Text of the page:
SpaceX has returned to flight less than three weeks after suffering its first Falcon landing failure in almost a year, successfully placing another 60 Starlink satellites in orbit and recovering Falcon 9 booster B1049 for the eighth time.
Perhaps the single most tortured SpaceX mission ever, today’s Starlink V1 L17 (Starlink-17) mission suffered no less than a dozen distinct delays since it was first tentatively scheduled to launch in late January. While other SpaceX missions have been delayed longer than Starlink-17, no other mission – short, perhaps, of Falcon Heavy’s launch debut – has been hit by more consecutive delays.
Regardless, that uphill battle is now over and another batch of 60 Starlink satellites is safely in orbit – awaiting deployment from Falcon 9’s expendable upper stage around an hour after the rocket’s 3:24 am EST liftoff. (Update: Successful deployment confirmed at 4:30 am EST) No less important on Starlink launches, Falcon 9 booster B1049 also stuck its eighth drone ship landing and even managed to avoid exploding minutes after touchdown.
SpaceX hasn’t offered an explanation for the copious delays of one of dozens of internal Starlink launches planned over the next few years. Oddly, as was the case on an earlier February 28th launch attempt, a SpaceX engineer standing in as the company’s official webcast host confirmed that cameras on Falcon 9 booster B1049 – flying for the eighth time – would offer no live views during that webcast. Once again, SpaceX gave no explanation, raising more than a little suspicion that it was intentionally ‘drawing the curtain’ on a sensitive part of the launch after a Falcon booster failed its landing attempt last month.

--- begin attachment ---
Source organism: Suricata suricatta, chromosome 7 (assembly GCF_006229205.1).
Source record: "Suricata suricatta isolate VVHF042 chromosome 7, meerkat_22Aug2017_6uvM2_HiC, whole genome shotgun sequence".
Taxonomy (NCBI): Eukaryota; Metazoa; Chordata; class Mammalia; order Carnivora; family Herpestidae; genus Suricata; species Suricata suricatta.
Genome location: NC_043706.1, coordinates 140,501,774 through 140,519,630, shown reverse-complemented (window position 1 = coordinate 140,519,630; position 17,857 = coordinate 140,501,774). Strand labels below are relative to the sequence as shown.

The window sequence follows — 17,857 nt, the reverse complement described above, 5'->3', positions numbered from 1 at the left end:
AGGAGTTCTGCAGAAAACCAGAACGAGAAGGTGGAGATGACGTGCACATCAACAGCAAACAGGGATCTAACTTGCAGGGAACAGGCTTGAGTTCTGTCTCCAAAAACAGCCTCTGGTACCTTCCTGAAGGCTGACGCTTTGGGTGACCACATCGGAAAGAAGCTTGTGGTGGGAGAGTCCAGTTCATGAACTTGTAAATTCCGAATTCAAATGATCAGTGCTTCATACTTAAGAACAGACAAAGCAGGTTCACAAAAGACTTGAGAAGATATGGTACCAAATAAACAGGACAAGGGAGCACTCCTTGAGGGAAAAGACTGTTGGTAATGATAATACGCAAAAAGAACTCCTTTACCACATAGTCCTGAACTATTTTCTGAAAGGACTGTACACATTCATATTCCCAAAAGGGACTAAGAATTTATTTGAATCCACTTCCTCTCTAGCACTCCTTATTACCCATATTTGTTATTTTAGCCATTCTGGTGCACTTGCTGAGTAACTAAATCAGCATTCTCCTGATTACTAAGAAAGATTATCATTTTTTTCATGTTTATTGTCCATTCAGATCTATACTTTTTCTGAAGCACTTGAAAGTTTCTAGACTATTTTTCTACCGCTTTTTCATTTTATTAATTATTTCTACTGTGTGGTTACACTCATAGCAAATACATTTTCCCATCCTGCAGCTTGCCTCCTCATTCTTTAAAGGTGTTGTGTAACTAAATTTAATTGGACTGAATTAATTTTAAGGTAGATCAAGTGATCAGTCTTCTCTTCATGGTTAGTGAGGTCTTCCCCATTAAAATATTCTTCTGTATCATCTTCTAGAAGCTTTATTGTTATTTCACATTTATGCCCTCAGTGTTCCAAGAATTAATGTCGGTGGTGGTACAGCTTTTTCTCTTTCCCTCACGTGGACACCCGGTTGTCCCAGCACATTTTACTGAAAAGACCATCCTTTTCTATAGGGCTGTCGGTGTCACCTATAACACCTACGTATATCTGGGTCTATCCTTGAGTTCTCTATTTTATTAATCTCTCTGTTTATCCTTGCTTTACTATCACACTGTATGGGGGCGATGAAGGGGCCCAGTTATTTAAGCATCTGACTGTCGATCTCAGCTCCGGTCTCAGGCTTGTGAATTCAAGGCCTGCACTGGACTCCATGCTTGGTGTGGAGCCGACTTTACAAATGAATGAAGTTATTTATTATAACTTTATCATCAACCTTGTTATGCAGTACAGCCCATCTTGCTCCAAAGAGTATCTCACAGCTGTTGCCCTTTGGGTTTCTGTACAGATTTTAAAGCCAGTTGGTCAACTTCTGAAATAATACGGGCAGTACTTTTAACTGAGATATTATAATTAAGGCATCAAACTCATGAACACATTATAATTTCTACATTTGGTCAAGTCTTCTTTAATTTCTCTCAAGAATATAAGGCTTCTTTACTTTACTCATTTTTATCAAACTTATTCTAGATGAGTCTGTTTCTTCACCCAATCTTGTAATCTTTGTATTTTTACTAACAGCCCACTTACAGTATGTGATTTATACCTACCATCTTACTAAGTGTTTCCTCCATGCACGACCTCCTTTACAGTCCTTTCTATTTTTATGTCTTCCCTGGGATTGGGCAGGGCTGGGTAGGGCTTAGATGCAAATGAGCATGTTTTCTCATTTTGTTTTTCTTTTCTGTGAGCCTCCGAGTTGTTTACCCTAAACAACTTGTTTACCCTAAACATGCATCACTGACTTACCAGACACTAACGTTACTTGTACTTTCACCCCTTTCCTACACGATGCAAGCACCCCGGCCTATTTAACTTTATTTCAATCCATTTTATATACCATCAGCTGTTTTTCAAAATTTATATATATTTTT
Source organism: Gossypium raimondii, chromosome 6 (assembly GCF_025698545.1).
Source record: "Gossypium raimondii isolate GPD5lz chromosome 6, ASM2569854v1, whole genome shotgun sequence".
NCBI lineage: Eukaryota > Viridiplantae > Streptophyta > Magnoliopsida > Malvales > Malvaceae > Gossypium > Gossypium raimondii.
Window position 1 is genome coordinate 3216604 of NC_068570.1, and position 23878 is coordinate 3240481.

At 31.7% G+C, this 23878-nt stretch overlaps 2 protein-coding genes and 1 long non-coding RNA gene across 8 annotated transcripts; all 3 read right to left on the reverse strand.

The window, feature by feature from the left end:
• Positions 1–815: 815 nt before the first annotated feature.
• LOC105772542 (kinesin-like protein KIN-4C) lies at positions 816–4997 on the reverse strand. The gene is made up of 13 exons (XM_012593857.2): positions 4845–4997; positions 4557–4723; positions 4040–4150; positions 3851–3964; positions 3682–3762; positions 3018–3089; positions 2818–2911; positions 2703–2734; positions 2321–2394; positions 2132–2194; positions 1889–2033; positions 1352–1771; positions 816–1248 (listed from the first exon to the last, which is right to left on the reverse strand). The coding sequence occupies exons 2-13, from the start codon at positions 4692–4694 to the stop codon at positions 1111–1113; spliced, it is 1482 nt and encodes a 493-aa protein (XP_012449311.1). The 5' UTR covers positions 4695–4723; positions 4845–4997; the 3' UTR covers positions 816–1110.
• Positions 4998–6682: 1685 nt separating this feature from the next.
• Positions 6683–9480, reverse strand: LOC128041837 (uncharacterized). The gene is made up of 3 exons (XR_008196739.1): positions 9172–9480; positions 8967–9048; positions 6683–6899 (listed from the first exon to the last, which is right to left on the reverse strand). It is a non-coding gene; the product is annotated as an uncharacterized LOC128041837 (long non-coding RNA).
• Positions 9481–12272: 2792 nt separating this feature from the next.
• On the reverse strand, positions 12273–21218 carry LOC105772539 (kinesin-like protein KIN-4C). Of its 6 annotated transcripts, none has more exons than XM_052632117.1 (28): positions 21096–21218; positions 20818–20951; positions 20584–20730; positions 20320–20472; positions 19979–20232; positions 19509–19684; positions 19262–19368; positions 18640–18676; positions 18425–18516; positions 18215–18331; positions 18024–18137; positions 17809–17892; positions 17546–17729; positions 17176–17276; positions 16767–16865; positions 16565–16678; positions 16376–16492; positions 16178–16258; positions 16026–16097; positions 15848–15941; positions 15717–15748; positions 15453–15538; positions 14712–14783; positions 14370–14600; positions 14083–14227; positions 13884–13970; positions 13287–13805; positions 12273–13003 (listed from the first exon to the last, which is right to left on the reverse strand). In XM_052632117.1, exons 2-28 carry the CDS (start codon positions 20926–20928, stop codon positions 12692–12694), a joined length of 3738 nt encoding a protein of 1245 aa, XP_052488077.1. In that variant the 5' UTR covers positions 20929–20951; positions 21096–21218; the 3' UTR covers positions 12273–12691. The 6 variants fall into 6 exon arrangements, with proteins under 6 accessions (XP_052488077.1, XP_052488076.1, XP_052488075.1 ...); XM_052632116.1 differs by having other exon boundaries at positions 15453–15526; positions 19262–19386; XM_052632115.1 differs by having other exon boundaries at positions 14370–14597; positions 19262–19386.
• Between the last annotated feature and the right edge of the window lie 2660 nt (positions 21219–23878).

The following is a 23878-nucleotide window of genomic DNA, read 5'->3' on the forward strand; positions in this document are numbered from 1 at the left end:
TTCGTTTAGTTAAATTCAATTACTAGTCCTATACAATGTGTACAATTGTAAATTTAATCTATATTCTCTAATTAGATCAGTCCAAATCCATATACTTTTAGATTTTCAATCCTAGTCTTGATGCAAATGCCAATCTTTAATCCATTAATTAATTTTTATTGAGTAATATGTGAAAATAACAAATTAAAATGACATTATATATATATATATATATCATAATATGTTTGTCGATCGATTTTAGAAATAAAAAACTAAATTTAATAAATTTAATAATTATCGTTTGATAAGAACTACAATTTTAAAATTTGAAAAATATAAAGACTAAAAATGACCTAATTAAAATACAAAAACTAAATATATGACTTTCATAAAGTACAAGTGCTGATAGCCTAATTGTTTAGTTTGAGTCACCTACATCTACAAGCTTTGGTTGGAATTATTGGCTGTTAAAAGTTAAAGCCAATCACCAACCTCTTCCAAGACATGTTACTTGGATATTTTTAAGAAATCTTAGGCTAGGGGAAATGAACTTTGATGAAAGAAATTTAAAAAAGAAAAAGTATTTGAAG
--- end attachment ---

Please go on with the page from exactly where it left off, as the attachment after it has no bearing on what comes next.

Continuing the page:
B1059’s demise marked the first Falcon booster landing failure in almost a full year and more than two-dozen successful recoveries. In a March 2nd press conference for SpaceX’s upcoming ‘Crew-2’ Crew Dragon astronaut launch, the company revealed that Starlink-19’s landing failure came after the third in-flight engine failure in Falcon 9’s 100+ launch history. The cause: a hole in a flexible, skirt-like seal that protects the sensitive internals of one of the booster’s nine Merlin 1D engines from the hellish environment at its business end.
Up next, SpaceX’s second Starlink mission of the month – Starlink-20 – is scheduled to launch as early as 10:41 pm EST (03:41 UTC) on Sunday, March 7th.